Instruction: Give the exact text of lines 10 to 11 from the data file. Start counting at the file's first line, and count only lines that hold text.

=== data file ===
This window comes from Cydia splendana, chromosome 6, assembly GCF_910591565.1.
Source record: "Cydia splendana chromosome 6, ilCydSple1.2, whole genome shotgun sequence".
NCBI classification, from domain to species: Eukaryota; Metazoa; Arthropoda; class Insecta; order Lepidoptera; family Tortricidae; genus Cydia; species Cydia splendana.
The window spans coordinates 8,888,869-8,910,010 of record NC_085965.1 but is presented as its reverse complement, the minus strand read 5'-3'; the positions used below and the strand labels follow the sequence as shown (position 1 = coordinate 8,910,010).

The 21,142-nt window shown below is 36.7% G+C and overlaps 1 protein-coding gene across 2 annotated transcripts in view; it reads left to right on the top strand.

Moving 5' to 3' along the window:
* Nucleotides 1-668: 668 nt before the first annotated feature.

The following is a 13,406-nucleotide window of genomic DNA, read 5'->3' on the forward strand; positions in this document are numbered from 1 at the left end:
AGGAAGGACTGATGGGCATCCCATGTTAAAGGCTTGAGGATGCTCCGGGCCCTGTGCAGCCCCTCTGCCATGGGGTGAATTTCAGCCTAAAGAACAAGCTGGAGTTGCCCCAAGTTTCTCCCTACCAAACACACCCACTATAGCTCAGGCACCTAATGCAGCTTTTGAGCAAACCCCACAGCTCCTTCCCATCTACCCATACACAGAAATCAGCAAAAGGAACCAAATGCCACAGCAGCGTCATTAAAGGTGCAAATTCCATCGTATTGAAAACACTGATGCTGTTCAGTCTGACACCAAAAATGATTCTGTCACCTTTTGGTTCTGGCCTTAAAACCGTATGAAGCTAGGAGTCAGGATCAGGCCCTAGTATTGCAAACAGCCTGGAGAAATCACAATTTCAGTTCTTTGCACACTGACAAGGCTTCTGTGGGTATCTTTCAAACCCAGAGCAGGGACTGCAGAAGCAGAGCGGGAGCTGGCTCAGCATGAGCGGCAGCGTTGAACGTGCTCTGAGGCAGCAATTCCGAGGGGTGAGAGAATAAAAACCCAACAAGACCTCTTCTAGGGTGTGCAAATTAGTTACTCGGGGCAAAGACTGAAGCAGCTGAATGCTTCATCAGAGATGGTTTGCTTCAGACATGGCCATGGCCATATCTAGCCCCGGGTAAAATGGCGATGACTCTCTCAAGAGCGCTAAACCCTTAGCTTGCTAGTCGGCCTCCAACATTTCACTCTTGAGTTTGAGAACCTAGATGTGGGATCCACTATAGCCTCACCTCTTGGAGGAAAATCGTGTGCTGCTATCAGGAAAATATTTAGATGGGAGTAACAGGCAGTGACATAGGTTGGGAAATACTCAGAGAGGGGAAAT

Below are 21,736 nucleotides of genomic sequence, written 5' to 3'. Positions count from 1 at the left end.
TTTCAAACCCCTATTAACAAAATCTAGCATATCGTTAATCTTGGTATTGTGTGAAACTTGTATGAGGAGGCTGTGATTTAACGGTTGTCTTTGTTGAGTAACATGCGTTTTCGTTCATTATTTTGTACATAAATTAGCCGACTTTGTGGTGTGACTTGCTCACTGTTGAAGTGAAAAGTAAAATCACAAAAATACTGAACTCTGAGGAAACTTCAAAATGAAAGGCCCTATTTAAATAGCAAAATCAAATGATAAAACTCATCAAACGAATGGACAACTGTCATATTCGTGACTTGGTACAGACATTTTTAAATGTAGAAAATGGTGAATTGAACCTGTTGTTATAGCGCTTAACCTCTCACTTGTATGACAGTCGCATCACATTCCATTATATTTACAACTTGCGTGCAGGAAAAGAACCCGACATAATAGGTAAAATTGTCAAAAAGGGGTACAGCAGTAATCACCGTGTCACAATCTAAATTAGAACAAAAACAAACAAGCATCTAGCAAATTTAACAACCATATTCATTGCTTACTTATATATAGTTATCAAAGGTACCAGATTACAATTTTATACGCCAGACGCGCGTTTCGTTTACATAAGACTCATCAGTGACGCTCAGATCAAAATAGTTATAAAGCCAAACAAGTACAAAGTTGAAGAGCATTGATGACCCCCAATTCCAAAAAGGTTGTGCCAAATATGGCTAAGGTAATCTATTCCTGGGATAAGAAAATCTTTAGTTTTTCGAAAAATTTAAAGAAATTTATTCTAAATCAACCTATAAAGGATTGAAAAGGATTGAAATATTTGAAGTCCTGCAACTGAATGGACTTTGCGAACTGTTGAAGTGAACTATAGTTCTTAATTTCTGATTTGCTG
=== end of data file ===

Below are 21,736 nucleotides of genomic sequence, written 5' to 3'. Positions count from 1 at the left end.
TTTCAAACCCCTATTAACAAAATCTAGCATATCGTTAATCTTGGTATTGTGTGAAACTTGTATGAGGAGGCTGTGATTTAACGGTTGTCTTTGTTGAGTAACATGCGTTTTCGTTCATTATTTTGTACATAAATTAGCCGACTTTGTGGTGTGACTTGCTCACTGTTGAAGTGAAAAGTAAAATCACAAAAATACTGAACTCTGAGGAAACTTCAAAATGAAAGGCCCTATTTAAATAGCAAAATCAAATGATAAAACTCATCAAACGAATGGACAACTGTCATATTCGTGACTTGGTACAGACATTTTTAAATGTAGAAAATGGTGAATTGAACCTGTTGTTATAGCGCTTAACCTCTCACTTGTATGACAGTCGCATCACATTCCATTATATTTACAACTTGCGTGCAGGAAAAGAACCCGACATAATAGGTAAAATTGTCAAAAAGGGGTACAGCAGTAATCACCGTGTCACAATCTAAATTAGAACAAAAACAAACAAGCATCTAGCAAATTTAACAACCATATTCATTGCTTACTTATATATAGTTATCAAAGGTACCAGATTACAATTTTATACGCCAGACGCGCGTTTCGTTTACATAAGACTCATCAGTGACGCTCAGATCAAAATAGTTATAAAGCCAAACAAGTACAAAGTTGAAGAGCATTGATGACCCCCAATTCCAAAAAGGTTGTGCCAAATATGGCTAAGGTAATCTATTCCTGGGATAAGAAAATCTTTAGTTTTTCGAAAAATTTAAAGAAATTTATTCTAAATCAACCTATAAAGGATTGAAAAGGATTGAAATATTTGAAGTCCTGCAACTGAATGGACTTTGCGAACTGTTGAAGTGAACTATAGTTCTTAATTTCTGATTTGCTG